WEEK ONE – Introduction


January 21, 2020

“I’m coming into my 3rd year of a bachelor of Agri-Commerce majoring in International Agri-Business at Massey University and am about to head off on a trip of a lifetime!

“I’ve been fortunate enough to be selected to travel Indonesia as a recipient of the Prime Ministers’ Group Scholarship. I’m passionate about NZ’s Primary Industries and love challenging myself in any way I can. The trip will be a great way to learn alongside equally passionate people whilst stepping out of our comfort zones.

“The study program, organised by Lincoln University hopes to give an insight into Indonesian culture, focusing on the Agri sector. Over the 4 weeks I, alongside 14 other participants, will travel to 4 host universities on the main island of Java; learning both inside the classroom and out in the real world. It’s going to be a great experience.

“I’m so grateful for this opportunity and even more so to be able to share it with all of you. Stay tuned for more updates of Indonesia life!”


WEEK TWO – Surabaya


January 29, 2020

“We have just finished our first week in Surabaya, hosted by Airlangga University. We spent Day 1 touring the city and getting an idea of Indonesian history.

One thing that struck us from the beginning was the number of scooters zooming through the streets. Ride-hailing apps are very common in Indonesia. The bright green uniforms of drivers can be seen driving commuters to work, kids to school and picking up lunch orders from local restaurants.

Our weekly schedule has been jam-packed visiting businesses, attending lectures and exploring the greater Surabaya region. Everyone is so accommodating, providing us with traditional Indonesian food everywhere we go.

Each business that we visit teaches us more about Indonesian agriculture. A poultry feed producer showed us an integrated business model, a fertiliser factory introduced many of us to large scale production and a leather producer showed us the labour intensive process of making leather.

Our next destination is Malang.”




February 7, 2020

“Our week in Malang has been full of contrasts. Spending the first day touring the volcanic park surrounding Mount Bromo showed us the determination that local farmers had to make use of all available land. It also showed us the importance of managing soil erosion on steep, light soil.

This small scale, steep country farming was much different to our visit to Greenfields, Indonesia – a large-scale integrated dairy producer. The business’s attention to animal wellbeing and health and safety to produce premium dairy products was a strategy NZ’ers know well. However, the indoor barns equipped with cow scratchers and fans to keep the cattle cool were a new addition.

An interesting aspect of Indonesia is that business culture and language can change drastically from one island to another. During the week, we studied the business culture of Java (the most populous island), hosted by Brawijaya University as well as visiting several start-up companies.”


WEEK FOUR – Yogyakarta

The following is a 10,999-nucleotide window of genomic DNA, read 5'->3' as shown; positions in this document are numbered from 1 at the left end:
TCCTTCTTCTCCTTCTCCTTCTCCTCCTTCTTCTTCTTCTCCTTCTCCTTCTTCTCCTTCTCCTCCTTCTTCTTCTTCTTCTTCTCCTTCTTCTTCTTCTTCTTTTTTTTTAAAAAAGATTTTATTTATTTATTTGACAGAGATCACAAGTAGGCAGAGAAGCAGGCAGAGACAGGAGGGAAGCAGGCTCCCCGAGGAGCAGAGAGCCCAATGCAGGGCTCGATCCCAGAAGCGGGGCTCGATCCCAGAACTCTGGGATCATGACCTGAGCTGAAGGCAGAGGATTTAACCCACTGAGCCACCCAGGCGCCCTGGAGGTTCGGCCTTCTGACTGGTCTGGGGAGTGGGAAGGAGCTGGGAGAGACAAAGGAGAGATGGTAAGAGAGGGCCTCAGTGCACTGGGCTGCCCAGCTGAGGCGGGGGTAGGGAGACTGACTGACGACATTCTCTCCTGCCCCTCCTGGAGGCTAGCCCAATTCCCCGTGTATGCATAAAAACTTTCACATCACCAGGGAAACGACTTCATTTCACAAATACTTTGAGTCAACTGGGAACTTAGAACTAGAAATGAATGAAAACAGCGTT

February 13, 2020

“Travelling by train from Malang to Yogyakarta was a great way to see the countryside. Once we arrived, we were greeted by local students from Gadjah Mada University.

The previous two weeks were jam-packed and this one was no exception. However, a couple of highlights stood out for me.

Visiting a permaculture farm showed us a lot of the benefits that we had previously learned in our lectures at Lincoln and Massey University. Things like companion planting, soil restoration and utilising a circular model where any bi-products are put back into the system helped show the real-world application for a lot of what we learn in our degrees. The philosophy of community and sustainability held by all who volunteered at the farm was also rewarding to experience.

We also were lucky enough to visit a market place where locals sell everything from salak (snake fruit) and gardening tools to handmade crafts and fireworks. Like everywhere else we’ve been, the locals loved talking to us and seeing us take an interest in their lives.

My final highlight of Yogyakarta was being able to visit Prambanan Temple. The scale and carvings of the giant stone temples is enough to impress anyone. However, the fact that it was built over 1000 years ago, destroyed in an earthquake 400 years ago and pieced back together 100 years ago, makes it an amazing symbol of faith and our ability to work towards something greater than ourselves.”


WEEK FIVE – Back home


February 18, 2020

“So, our time in Indonesia has come to an end. Unfortunately, our programme finished 1 week early due to concerns about the Coronavirus. But everyone agreed it was the safest way to go.

Looking back, the past 3 weeks have been an absolute blast! We’ve seen so many places, ate foods we didn’t know existed and learnt about an entirely new way of life. We learnt about agricultural systems similar to home as well as ones unique to Indonesia. However, the best part of all has been meeting Indonesia’s amazing people.

As part of our assessment, we completed a business report investigating a potential product to trade between New Zealand and Indonesia. Before travelling to Indonesia, I had no idea of the potential for international trade for New Zealand or the growth occurring within Indonesia. I can’t wait to take this new knowledge back home and use it as I finish up my last year at university.

I’d like to thank the Prime Minister’s Scholarship to Asia as well as Massey and Lincoln University for making this once-in-a-lifetime trip possible.”